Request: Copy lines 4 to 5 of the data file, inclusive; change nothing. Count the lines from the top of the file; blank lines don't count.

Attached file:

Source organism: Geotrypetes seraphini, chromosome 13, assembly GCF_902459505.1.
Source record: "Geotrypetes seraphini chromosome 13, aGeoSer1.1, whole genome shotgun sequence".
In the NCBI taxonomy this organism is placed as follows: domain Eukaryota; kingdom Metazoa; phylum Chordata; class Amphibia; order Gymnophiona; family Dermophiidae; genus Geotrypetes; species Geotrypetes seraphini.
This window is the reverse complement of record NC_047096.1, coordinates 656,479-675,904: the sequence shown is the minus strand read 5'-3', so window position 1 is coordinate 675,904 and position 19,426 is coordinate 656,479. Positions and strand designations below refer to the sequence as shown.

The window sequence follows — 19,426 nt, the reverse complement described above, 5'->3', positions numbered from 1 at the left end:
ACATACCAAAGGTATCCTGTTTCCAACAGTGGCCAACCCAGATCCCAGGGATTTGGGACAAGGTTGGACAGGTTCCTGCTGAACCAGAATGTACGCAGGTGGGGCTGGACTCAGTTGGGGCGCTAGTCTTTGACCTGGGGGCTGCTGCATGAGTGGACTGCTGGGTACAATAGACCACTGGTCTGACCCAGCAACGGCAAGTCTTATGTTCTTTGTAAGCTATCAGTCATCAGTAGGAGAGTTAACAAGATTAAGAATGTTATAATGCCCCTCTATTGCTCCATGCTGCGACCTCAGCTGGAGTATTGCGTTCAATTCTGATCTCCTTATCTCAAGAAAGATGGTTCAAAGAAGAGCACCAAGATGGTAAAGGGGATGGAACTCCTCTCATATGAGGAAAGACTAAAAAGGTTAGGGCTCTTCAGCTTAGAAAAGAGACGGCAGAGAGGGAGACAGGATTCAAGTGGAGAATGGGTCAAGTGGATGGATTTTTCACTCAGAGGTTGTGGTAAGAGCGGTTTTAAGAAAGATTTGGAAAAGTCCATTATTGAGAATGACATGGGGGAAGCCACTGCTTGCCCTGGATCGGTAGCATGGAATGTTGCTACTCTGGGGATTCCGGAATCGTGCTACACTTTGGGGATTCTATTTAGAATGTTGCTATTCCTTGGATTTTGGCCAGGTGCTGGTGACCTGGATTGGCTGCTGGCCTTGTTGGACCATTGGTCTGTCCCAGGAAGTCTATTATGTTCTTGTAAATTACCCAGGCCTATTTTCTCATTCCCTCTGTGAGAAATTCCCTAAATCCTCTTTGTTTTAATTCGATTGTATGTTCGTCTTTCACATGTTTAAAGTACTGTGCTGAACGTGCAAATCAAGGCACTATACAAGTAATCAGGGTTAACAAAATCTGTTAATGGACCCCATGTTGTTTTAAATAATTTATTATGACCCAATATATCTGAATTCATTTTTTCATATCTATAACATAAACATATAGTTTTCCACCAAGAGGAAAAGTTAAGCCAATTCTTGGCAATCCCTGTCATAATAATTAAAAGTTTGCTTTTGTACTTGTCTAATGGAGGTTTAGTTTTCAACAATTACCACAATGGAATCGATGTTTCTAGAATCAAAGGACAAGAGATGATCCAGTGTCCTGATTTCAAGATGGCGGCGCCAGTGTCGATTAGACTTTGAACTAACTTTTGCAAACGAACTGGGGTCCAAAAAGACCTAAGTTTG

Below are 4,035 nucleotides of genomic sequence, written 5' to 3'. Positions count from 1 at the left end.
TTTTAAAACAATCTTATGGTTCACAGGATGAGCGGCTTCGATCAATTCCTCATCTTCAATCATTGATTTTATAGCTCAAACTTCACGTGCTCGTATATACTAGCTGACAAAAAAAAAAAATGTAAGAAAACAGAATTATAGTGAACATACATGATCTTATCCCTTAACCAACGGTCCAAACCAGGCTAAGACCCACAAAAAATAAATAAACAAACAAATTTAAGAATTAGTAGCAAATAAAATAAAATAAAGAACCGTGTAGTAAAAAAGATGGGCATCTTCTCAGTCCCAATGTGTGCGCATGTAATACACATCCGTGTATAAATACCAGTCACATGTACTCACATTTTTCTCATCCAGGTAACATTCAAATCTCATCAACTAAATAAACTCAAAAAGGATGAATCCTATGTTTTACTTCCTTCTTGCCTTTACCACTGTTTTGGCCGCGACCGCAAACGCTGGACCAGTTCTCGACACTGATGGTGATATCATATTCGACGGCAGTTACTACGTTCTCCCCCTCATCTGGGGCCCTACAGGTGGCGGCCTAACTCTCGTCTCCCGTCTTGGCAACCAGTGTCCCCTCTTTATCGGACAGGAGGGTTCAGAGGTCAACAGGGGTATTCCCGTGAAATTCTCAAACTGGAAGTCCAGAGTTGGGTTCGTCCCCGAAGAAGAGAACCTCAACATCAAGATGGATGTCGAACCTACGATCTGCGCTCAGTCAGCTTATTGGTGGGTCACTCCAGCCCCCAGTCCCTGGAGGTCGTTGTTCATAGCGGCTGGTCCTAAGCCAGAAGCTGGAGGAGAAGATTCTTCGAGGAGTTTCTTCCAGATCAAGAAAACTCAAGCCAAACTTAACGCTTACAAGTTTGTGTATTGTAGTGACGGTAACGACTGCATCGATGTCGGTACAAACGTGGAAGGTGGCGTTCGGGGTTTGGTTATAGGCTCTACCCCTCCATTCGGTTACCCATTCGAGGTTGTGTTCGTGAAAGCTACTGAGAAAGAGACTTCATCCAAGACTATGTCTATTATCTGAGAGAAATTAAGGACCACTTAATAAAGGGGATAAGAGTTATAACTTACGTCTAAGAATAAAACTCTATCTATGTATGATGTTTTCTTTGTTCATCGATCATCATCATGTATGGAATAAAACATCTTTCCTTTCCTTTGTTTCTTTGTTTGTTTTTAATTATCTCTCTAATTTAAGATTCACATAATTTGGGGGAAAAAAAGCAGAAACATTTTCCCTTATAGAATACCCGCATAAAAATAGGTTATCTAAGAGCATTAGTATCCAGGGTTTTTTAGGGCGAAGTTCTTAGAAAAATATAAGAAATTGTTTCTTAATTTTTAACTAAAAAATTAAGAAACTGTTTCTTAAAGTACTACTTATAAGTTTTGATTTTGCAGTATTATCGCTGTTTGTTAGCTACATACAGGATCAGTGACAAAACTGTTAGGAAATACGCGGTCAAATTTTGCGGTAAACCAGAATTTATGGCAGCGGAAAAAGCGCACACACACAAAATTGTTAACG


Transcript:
This window is the reverse complement of record NC_047096.1, coordinates 656,479-675,904: the sequence shown is the minus strand read 5'-3', so window position 1 is coordinate 675,904 and position 19,426 is coordinate 656,479. Positions and strand designations below refer to the sequence as shown.

The window sequence follows — 19,426 nt, the reverse complement described above, 5'->3', positions numbered from 1 at the left end: